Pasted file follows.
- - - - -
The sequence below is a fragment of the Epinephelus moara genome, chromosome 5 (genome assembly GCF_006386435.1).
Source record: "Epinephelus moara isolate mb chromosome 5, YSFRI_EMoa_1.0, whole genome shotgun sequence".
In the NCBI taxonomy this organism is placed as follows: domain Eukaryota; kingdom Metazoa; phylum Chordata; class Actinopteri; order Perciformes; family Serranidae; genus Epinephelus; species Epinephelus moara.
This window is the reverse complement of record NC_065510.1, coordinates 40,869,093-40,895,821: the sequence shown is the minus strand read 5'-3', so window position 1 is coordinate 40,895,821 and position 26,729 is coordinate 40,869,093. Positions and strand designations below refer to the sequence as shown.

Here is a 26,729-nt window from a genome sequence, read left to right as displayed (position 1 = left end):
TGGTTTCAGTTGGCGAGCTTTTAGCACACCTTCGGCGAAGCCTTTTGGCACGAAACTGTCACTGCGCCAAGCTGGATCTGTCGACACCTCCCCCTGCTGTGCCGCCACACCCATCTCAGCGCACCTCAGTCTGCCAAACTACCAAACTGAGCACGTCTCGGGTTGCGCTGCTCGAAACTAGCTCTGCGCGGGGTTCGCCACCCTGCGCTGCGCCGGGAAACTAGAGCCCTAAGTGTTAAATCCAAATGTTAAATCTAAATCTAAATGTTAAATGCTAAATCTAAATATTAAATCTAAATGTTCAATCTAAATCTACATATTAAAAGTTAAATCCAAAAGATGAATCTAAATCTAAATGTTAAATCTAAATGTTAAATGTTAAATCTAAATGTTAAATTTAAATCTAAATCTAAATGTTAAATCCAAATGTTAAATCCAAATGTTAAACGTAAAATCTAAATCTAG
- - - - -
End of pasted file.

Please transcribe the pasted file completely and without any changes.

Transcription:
The sequence below is a fragment of the Epinephelus moara genome, chromosome 5 (genome assembly GCF_006386435.1).
Source record: "Epinephelus moara isolate mb chromosome 5, YSFRI_EMoa_1.0, whole genome shotgun sequence".
In the NCBI taxonomy this organism is placed as follows: domain Eukaryota; kingdom Metazoa; phylum Chordata; class Actinopteri; order Perciformes; family Serranidae; genus Epinephelus; species Epinephelus moara.
This window is the reverse complement of record NC_065510.1, coordinates 40,869,093-40,895,821: the sequence shown is the minus strand read 5'-3', so window position 1 is coordinate 40,895,821 and position 26,729 is coordinate 40,869,093. Positions and strand designations below refer to the sequence as shown.

Here is a 26,729-nt window from a genome sequence, read left to right as displayed (position 1 = left end):
TGGTTTCAGTTGGCGAGCTTTTAGCACACCTTCGGCGAAGCCTTTTGGCACGAAACTGTCACTGCGCCAAGCTGGATCTGTCGACACCTCCCCCTGCTGTGCCGCCACACCCATCTCAGCGCACCTCAGTCTGCCAAACTACCAAACTGAGCACGTCTCGGGTTGCGCTGCTCGAAACTAGCTCTGCGCGGGGTTCGCCACCCTGCGCTGCGCCGGGAAACTAGAGCCCTAAGTGTTAAATCCAAATGTTAAATCTAAATCTAAATGTTAAATGCTAAATCTAAATATTAAATCTAAATGTTCAATCTAAATCTACATATTAAAAGTTAAATCCAAAAGATGAATCTAAATCTAAATGTTAAATCTAAATGTTAAATGTTAAATCTAAATGTTAAATTTAAATCTAAATCTAAATGTTAAATCCAAATGTTAAATCCAAATGTTAAACGTAAAATCTAAATCTAG